A couple months ago, I gave a message on God as our Everlasting Father. I don’t think that I walk around trying to please a parent who could never be pleased with my best, and I think I shared something to that effect in the message. I like to think that I have a relatively secure sense of my worth as a human being. In fact, one of Alison’s long standing observations concerning me is that I don’t long for or seemingly need the approval of others to feel ok about myself.
Naturally, there are drawbacks to this sort of approach to life. Because I don’t perceive approval of others as a need of my own, I’m often perplexed by others (pretty much the rest of humanity) who do. Leading to a general sense of superiority that has resulted in the often mocked self-designation – the most well-adjusted person I know. There are numerous other drawbacks, but we are starting to drift from the point of the post. Leave it to say, I tend to see myself as having been minimally scarred by my family’s dysfunction.
And yet, I still can’t explain why it is that movies depicting relational dynamics between men (young or old) and their fathers (or father figures) have the effect they do on me. In the service a couple months ago, a clip from In Good Company was used to underscore my point. It could have just as easily been Lars and the Real Girl. Or even the movie I saw for the first time tonight – August Rush. There isn’t even that much interaction between “August” and his father, but the little there was was enough.
There is a scene towards the end of the movie where unbeknownst to either of them, father and son meet for the very first time. And when they do, it is to have an impromptu jam session playing guitars together in a park. And what you notice in both of their faces is the sheer delight to share in each other’s love for and talent in music. So much from the movie was powerful and moving, and yet what I’ll likely remember five years from now is that scene.
Which I think is bringing me closer to understanding (maybe) what it is I missed out on from my own father. In the end, I don’t think what I’m looking for – or for that matter what anyone else is looking for – is approval in the sense of “you’ll do, you’re ok, you’re adequate.” Rather it is that thing that August and his father experienced in the park… delight. And specifically delight in each other. I have good memories of time with my father, but some of the best were when we would ski together. It was something we both enjoyed immensely and were relatively good at. Perhaps we even delighted in each other’s skill and appreciation for the sport’s athleticism and grace.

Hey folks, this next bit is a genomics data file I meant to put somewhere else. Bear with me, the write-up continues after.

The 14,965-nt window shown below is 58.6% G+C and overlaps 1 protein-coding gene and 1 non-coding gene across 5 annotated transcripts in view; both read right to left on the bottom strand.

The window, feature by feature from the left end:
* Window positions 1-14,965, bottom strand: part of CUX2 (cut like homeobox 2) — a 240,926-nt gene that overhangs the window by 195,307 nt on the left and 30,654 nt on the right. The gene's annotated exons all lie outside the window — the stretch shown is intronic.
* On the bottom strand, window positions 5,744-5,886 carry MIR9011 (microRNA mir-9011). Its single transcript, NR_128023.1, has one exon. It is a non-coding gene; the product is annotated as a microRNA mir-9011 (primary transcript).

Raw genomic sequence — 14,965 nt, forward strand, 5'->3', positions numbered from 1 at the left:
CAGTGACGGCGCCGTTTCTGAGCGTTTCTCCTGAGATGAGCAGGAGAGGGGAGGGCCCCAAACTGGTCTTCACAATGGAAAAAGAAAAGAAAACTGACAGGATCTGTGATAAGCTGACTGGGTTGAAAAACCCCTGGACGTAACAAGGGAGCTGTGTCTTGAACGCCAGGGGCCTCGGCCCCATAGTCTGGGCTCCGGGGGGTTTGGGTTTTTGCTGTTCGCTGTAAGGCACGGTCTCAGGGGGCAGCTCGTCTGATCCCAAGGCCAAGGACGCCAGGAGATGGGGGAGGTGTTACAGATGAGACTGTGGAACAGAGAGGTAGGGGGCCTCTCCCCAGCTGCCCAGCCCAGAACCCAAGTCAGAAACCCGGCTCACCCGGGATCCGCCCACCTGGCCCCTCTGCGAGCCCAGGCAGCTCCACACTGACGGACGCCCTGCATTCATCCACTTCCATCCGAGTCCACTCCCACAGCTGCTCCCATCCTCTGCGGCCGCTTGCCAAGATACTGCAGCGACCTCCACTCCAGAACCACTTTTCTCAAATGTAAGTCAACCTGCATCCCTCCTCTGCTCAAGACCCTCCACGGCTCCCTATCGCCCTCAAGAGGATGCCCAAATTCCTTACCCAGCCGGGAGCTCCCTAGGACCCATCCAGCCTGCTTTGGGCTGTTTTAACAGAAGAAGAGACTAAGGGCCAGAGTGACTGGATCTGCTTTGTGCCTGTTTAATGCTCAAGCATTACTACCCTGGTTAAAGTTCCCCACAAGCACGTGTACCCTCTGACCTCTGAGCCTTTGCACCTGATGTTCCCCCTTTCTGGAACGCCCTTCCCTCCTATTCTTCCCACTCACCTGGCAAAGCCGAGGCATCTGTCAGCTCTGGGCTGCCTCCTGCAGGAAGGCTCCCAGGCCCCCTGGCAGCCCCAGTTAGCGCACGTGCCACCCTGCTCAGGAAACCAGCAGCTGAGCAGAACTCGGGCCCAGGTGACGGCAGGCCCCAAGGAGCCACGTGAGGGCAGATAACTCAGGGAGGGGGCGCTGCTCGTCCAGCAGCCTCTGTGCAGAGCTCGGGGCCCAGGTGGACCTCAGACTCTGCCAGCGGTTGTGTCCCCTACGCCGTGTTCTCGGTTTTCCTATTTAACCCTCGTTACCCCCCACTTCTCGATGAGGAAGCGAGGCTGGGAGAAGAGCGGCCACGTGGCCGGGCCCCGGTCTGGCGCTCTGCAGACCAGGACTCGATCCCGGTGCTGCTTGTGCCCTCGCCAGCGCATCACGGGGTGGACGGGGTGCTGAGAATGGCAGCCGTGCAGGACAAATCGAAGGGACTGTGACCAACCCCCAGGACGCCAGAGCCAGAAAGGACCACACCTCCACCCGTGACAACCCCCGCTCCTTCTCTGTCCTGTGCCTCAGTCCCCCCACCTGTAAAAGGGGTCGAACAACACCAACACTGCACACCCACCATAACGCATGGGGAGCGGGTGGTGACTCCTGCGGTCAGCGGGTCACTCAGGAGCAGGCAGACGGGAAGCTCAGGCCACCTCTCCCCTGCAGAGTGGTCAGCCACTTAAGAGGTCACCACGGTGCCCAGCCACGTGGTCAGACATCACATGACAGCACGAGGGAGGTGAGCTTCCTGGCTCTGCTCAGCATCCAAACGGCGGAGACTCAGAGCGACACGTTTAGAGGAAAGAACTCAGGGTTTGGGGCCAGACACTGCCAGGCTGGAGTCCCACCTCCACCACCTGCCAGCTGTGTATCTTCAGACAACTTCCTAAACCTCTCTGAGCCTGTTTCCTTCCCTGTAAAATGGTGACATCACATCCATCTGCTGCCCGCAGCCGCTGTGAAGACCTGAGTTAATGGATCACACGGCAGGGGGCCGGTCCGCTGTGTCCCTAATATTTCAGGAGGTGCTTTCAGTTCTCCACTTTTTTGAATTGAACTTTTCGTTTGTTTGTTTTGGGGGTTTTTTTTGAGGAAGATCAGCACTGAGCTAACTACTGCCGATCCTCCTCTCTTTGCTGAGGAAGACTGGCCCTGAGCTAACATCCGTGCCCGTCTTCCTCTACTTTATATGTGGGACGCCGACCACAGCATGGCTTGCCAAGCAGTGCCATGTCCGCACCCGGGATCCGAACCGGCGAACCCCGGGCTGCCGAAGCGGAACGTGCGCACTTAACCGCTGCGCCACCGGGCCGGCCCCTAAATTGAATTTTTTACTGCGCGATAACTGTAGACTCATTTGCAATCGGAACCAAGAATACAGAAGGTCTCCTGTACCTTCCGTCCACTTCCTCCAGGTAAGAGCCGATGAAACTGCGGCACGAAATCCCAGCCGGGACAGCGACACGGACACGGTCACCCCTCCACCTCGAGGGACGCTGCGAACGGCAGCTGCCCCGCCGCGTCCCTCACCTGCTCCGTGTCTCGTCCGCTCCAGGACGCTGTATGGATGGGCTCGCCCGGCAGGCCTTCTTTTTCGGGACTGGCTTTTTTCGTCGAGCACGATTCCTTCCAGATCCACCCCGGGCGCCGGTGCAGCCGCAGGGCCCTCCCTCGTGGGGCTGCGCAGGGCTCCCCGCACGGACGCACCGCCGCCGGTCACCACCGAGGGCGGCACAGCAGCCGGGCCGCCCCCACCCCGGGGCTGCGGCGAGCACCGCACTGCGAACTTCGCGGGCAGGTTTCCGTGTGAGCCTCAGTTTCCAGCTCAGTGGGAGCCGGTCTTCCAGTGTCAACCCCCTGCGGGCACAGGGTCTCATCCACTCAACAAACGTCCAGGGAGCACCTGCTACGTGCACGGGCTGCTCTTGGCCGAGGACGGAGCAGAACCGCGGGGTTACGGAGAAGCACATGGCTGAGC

And all that I’ve written so far is one long introduction to Wright’s thoughts for today that prompted this convoluted post:
Many young people in the modern Western world find it, or at least believe it to be, very difficult to please their parents. Whatever we do just doesn’t seem to reach the high standard expected. Many continue through their whole adult life, even after their parents have died, still trying somehow to please them or at least appease them. Such people find the idea of pleasing God almost laughable. It seems quite impossible that God, being all-knowing and all-wise, could actually be pleased with them… Clearly Paul does not look at the matter like that at all. For Paul, God is pleased when he sees his image being reproduced in his human creatures by the Spirit. The slightest steps they take towards him, the slightest movements of faith and hope, and particularly of love, give God enormous delight… God delights in us, and, like a parent, he is thrilled when, we, his children, taken even the first small steps towards the full Christian adulthood he has in store for us.
To this, I would want to add Piper’s small, but all-important, caveat – what God delights in about us is that we delight in him. So really, it is a doubly incredible truth… that God delights in us, but also that we can delight in Him.
Now, if we could only get Wright and Piper to delight in each other.